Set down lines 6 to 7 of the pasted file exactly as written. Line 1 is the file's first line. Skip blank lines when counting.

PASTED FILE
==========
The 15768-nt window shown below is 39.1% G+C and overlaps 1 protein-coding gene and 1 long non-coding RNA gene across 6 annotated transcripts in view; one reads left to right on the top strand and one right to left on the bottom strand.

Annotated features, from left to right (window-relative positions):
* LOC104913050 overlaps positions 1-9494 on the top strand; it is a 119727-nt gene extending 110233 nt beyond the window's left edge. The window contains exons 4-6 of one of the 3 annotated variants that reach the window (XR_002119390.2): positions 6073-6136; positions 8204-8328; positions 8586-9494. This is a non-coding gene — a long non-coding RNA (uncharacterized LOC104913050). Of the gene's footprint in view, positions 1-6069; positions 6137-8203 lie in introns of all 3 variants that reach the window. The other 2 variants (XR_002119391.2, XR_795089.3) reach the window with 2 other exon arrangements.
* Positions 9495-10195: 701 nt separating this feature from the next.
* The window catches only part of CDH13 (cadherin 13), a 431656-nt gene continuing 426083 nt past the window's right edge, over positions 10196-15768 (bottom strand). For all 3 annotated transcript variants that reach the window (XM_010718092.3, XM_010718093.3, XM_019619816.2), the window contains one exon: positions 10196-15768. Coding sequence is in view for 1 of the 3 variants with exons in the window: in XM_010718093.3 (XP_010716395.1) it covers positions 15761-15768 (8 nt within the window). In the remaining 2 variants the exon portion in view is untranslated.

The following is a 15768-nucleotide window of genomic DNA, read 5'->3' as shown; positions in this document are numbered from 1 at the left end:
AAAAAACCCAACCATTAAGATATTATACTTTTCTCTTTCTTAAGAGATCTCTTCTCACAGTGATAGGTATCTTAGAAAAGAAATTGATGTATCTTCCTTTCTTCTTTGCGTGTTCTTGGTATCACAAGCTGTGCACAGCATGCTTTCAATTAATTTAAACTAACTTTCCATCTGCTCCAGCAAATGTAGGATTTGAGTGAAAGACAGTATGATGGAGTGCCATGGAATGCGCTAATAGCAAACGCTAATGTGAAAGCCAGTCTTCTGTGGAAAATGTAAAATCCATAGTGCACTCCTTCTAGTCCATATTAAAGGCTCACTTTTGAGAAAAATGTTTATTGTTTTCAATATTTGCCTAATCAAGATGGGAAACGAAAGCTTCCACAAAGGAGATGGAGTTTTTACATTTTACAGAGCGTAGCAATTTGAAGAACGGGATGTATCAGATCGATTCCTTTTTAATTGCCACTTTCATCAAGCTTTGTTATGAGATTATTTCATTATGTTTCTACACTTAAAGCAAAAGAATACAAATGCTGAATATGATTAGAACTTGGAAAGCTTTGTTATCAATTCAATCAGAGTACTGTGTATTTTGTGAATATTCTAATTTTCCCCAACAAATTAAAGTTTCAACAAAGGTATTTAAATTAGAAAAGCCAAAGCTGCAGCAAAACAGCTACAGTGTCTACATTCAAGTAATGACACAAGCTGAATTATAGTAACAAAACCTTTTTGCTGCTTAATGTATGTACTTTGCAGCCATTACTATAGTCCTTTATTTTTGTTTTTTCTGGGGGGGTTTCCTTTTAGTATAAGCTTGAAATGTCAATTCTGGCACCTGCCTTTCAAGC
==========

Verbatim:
The following is a 15768-nucleotide window of genomic DNA, read 5'->3' as shown; positions in this document are numbered from 1 at the left end:
AAAAAACCCAACCATTAAGATATTATACTTTTCTCTTTCTTAAGAGATCTCTTCTCACAGTGATAGGTATCTTAGAAAAGAAATTGATGTATCTTCCTTTCTTCTTTGCGTGTTCTTGGTATCACAAGCTGTGCACAGCATGCTTTCAATTAATTTAAACTAACTTTCCATCTGCTCCAGCAAATGTAGGATTTGAGTGAAAGACAGTATGATGGAGTGCCATGGAATGCGCTAATAGCAAACGCTAATGTGAAAGCCAGTCTTCTGTGGAAAATGTAAAATCCATAGTGCACTCCTTCTAGTCCATATTAAAGGCTCACTTTTGAGAAAAATGTTTATTGTTTTCAATATTTGCCTAATCAAGATGGGAAACGAAAGCTTCCACAAAGGAGATGGAGTTTTTACATTTTACAGAGCGTAGCAATTTGAAGAACGGGATGTATCAGATCGATTCCTTTTTAATTGCCACTTTCATCAAGCTTTGTTATGAGATTATTTCATTATGTTTCTACACTTAAAGCAAAAGAATACAAATGCTGAATATGATTAGAACTTGGAAAGCTTTGTTATCAATTCAATCAGAGTACTGTGTATTTTGTGAATATTCTAATTTTCCCCAACAAATTAAAGTTTCAACAAAGGTATTTAAATTAGAAAAGCCAAAGCTGCAGCAAAACAGCTACAGTGTCTACATTCAAGTAATGACACAAGCTGAATTATAGTAACAAAACCTTTTTGCTGCTTAATGTATGTACTTTGCAGCCATTACTATAGTCCTTTATTTTTGTTTTTTCTGGGGGGGTTTCCTTTTAGTATAAGCTTGAAATGTCAATTCTGGCACCTGCCTTTCAAGC